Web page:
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Difference between revisions of "Formation damage"

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Producing formation damage has been defined as the impairment of the unseen by the inevitable, causing an unknown reduction in the unquantifiable. In a different context, formation damage is defined as the impairment to reservoir (reduced production) caused by wellbore fluids used during drilling/completion and workover operations. It is a zone of reduced permeability within the vicinity of the wellbore (skin) as a result of foreign-fluid invasion into the reservoir rock.
 
Producing formation damage has been defined as the impairment of the unseen by the inevitable, causing an unknown reduction in the unquantifiable. In a different context, formation damage is defined as the impairment to reservoir (reduced production) caused by wellbore fluids used during drilling/completion and workover operations. It is a zone of reduced permeability within the vicinity of the wellbore (skin) as a result of foreign-fluid invasion into the reservoir rock.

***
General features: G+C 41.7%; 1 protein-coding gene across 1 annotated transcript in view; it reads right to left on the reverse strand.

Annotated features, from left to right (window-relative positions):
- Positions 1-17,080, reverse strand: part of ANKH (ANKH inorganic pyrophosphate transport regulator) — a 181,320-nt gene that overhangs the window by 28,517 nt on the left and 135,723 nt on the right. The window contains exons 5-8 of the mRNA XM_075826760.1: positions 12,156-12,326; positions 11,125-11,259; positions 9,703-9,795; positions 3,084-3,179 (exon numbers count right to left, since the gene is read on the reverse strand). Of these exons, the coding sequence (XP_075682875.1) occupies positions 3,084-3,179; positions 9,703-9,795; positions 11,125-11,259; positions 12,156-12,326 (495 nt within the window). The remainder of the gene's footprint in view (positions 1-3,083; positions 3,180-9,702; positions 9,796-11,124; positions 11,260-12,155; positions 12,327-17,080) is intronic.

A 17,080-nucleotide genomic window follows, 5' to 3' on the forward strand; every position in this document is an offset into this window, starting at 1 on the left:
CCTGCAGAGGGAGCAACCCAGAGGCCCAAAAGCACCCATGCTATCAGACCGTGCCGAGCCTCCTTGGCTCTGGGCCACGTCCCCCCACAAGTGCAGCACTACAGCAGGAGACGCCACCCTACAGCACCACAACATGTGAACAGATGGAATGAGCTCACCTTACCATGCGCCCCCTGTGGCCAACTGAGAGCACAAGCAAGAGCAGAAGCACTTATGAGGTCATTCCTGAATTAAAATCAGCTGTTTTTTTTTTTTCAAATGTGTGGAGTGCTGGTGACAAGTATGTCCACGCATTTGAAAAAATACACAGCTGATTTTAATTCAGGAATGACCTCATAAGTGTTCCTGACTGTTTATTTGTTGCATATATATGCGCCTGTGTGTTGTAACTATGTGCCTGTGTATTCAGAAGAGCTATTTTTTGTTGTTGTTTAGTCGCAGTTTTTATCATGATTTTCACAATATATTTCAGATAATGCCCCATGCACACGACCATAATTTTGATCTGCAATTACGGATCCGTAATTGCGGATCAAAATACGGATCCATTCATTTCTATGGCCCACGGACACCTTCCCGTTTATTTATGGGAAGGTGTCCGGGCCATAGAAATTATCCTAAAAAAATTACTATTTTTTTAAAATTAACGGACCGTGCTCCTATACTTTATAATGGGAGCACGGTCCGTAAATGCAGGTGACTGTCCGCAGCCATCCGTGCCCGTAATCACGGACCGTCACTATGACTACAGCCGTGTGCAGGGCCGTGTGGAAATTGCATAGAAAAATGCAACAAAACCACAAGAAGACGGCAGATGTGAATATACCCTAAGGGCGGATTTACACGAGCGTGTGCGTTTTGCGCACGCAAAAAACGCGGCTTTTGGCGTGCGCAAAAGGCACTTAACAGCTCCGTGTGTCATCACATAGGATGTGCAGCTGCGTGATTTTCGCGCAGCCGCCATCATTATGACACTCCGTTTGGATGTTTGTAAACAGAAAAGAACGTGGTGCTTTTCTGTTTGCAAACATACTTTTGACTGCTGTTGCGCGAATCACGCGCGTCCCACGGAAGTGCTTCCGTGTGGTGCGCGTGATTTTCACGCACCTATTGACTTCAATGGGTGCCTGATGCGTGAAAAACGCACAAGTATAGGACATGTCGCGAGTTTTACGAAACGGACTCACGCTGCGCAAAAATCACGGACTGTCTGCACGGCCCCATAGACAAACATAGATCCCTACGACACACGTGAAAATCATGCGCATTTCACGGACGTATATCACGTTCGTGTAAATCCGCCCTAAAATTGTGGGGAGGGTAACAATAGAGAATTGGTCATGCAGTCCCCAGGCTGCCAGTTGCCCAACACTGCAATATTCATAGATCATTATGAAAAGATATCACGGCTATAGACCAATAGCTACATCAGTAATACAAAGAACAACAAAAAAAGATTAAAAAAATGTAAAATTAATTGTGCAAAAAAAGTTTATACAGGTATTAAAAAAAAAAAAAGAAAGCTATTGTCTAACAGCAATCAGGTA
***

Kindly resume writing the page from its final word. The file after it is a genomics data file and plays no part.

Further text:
Typically, any unintended impedance to the flow of fluids into or out of a wellbore is referred to as formation damage. This broad definition includes flow restrictions caused by a reduction in permeability in the near-wellbore region, changes in relative permeability to the hydrocarbon phase, and unintended flow restrictions in the completion itself. Flow restrictions in the [[tubing]] or those imposed by the well partially penetrating a reservoir or other aspects of the completion geometry are not included in this definition because, although they may impede flow, they either have been put in place by design to serve a specific purpose or do not show up in typical measures of formation damage such as skin.
+